Jacoby Ellsbury – (.281, 4 HR, 14 RBI) Jacoby was off to a very productive start to the season when he made a great running catch off the bat of Alcides Escobar on the first pitch of the game against the Royals on May 24. His head immediately hit the wall, shaking him up. He finished the inning, but left the game at the top of the 2nd inning.  After a series of tests, Ellsbury was diagnosed with a concussion and was placed on the 7-day disabled list. He was supposed to take batting practice in Toronto on June 2, but his headaches returned and was subsequently shut down. With concussions being what they are, let’s hope these symptoms go away soon for the sake of his well-being.

Grade: B

Aaron Hicks – (.321, 8 HR, 31 RBI) Aaron Hicks is showing the potential the Yankees were looking for when they traded for him in November 2015. He has upped his game defensively, as of this writing, he has yet to make an error. On the offensive side, Hicks has taken things to the next level. Over the past two weeks, he is 16-41, including a game against the Blue Jays on June 1 where he went 4-5 and drove in six runs. He’s also getting on base to the tune of .432 and his OPS is 1.009. Impressive.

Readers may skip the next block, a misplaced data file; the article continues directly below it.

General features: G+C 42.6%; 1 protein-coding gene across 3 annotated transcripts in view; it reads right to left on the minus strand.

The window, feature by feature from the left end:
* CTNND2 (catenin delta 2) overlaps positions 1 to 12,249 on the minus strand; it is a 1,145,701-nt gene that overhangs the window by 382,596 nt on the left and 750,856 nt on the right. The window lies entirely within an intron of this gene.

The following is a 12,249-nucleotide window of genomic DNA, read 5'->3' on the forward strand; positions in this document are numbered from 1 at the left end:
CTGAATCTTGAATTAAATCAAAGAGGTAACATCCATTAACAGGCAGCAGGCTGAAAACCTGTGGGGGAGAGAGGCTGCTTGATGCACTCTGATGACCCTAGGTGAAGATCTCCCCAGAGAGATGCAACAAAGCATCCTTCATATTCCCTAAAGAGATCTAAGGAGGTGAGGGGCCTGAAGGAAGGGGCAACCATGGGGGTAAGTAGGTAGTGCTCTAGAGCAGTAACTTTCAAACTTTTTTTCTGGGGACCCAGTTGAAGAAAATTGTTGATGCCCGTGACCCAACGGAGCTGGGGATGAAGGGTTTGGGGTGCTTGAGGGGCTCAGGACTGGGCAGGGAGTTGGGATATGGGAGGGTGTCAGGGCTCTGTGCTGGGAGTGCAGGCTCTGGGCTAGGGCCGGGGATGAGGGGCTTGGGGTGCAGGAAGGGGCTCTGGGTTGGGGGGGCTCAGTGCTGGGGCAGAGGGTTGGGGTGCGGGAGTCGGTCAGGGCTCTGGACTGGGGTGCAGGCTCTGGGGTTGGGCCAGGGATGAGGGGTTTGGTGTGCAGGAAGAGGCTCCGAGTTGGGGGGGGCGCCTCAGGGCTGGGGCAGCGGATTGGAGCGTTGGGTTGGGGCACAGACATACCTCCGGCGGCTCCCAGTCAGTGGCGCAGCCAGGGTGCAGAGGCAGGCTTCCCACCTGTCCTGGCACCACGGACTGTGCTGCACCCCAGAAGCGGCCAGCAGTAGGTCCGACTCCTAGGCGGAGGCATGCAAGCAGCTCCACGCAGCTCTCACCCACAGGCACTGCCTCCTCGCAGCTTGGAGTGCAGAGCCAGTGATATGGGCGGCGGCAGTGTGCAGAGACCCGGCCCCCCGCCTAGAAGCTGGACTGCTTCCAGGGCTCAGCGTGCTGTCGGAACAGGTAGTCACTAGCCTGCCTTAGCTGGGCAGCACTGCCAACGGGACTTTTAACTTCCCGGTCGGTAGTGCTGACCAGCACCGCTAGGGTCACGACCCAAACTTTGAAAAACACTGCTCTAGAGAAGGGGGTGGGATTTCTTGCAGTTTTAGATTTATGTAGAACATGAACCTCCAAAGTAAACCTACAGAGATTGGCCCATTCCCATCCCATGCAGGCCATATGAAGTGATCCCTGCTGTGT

Grade: A

Aaron Judge – (.324, 18 HR, 41 RBI) I don’t think anyone figured Aaron Judge would be putting up these numbers quite this soon. His homers are rarely ever cheapies and even his at-bats that AREN’T home-runs often result in balls that are scalded. Most impressively, Judge is third in the American League in pitches per plate appearance at 4.38. That’s unheard of for someone with his level of playing experience. Oh, and his defense has been pretty darn good, too (2 errors in 50 games). You must be doing something right to get your own cheering section names after you.

Grade: A+


Designated Hitter:

Matt Holliday – (.271, 12 HR, 37 RBI) The Yankees brought Holliday in to give the lineup another veteran presence who can drive in runs, as well as help mentor the young kids who are emerging. Holliday started off hot, going 8-22 to begin the season, and his production has been pretty steady. When needed, he can play first base and left field and won’t embarrass himself, but he’s here primarily to hit. He’s going to strike out a lot, but he won’t strike out at Chris Carter-type levels, but that’s what happens with most power hitters.